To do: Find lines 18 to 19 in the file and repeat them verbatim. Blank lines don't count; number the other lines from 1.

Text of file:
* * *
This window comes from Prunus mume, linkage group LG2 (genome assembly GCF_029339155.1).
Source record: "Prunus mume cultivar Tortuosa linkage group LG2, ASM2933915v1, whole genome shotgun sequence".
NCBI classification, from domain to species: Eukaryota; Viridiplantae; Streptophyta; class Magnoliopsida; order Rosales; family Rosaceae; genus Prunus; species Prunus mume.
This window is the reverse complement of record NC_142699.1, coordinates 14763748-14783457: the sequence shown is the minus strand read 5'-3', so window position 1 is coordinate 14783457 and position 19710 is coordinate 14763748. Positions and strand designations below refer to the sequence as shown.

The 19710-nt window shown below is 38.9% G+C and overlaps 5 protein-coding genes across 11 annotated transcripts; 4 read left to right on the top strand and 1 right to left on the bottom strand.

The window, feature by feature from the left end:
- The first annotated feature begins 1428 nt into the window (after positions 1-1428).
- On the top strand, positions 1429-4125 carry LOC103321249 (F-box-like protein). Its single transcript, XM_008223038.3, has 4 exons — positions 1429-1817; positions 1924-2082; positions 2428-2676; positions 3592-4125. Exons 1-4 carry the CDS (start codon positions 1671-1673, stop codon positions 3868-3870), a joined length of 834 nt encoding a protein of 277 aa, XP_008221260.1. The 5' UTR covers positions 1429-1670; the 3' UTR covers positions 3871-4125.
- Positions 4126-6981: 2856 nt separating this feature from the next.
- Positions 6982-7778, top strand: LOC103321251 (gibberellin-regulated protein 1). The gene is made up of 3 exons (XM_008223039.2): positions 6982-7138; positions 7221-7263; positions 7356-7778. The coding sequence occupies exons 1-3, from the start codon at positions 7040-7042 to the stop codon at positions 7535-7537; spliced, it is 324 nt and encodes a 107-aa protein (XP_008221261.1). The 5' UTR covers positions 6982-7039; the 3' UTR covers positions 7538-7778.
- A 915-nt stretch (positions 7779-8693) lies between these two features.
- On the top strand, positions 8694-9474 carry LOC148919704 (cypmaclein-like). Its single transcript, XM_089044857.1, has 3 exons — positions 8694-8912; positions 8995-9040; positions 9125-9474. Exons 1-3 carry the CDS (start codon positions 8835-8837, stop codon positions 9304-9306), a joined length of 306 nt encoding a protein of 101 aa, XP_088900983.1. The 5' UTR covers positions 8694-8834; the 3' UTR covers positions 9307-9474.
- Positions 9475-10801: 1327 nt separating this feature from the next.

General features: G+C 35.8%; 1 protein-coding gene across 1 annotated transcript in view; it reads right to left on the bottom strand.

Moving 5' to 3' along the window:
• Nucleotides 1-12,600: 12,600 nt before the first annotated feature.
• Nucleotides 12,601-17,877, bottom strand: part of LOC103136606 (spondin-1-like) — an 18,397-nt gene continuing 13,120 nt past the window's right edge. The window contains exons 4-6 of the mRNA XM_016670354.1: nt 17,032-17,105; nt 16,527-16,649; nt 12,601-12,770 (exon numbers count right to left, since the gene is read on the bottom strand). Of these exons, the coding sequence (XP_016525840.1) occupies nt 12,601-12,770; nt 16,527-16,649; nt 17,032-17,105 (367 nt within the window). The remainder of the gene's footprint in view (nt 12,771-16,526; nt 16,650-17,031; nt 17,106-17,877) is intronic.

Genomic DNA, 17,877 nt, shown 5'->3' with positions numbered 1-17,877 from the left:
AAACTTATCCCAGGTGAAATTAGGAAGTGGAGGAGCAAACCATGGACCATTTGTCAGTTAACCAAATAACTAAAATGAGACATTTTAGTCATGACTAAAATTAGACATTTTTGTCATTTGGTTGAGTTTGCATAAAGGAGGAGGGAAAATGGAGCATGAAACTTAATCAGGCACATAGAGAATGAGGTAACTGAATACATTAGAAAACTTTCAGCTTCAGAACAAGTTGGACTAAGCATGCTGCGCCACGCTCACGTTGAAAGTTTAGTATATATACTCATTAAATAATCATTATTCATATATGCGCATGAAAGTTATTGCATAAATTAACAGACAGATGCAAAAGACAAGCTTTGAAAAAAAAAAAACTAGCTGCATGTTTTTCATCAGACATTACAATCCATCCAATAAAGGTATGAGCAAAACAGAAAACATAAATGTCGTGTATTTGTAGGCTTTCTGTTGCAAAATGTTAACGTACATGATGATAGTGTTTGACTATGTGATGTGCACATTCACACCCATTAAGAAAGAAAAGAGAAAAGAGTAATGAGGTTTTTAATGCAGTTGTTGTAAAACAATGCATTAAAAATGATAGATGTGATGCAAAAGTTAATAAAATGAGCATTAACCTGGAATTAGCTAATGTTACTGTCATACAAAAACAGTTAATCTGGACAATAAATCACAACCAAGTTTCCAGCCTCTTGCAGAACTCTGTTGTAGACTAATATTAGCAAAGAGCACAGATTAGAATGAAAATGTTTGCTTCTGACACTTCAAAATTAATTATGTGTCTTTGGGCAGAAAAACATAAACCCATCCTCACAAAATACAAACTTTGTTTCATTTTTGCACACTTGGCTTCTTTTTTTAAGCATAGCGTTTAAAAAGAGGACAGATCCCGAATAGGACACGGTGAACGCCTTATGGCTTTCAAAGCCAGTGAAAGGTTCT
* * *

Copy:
Genomic DNA, 17,877 nt, shown 5'->3' with positions numbered 1-17,877 from the left:
AAACTTATCCCAGGTGAAATTAGGAAGTGGAGGAGCAAACCATGGACCATTTGTCAGTTAACCAAATAACTAAAATGAGACATTTTAGTCATGACTAAAATTAGACATTTTTGTCATTTGGTTGAGTTTGCATAAAGGAGGAGGGAAAATGGAGCATGAAACTTAATCAGGCACATAGAGAATGAGGTAACTGAATACATTAGAAAACTTTCAGCTTCAGAACAAGTTGGACTAAGCATGCTGCGCCACGCTCACGTTGAAAGTTTAGTATATATACTCATTAAATAATCATTATTCATATATGCGCATGAAAGTTATTGCATAAATTAACAGACAGATGCAAAAGACAAGCTTTGAAAAAAAAAAAACTAGCTGCATGTTTTTCATCAGACATTACAATCCATCCAATAAAGGTATGAGCAAAACAGAAAACATAAATGTCGTGTATTTGTAGGCTTTCTGTTGCAAAATGTTAACGTACATGATGATAGTGTTTGACTATGTGATGTGCACATTCACACCCATTAAGAAAGAAAAGAGAAAAGAGTAATGAGGTTTTTAATGCAGTTGTTGTAAAACAATGCATTAAAAATGATAGATGTGATGCAAAAGTTAATAAAATGAGCATTAACCTGGAATTAGCTAATGTTACTGTCATACAAAAACAGTTAATCTGGACAATAAATCACAACCAAGTTTCCAGCCTCTTGCAGAACTCTGTTGTAGACTAATATTAGCAAAGAGCACAGATTAGAATGAAAATGTTTGCTTCTGACACTTCAAAATTAATTATGTGTCTTTGGGCAGAAAAACATAAACCCATCCTCACAAAATACAAACTTTGTTTCATTTTTGCACACTTGGCTTCTTTTTTTAAGCATAGCGTTTAAAAAGAGGACAGATCCCGAATAGGACACGGTGAACGCCTTATGGCTTTCAAAGCCAGTGAAAGGTTCT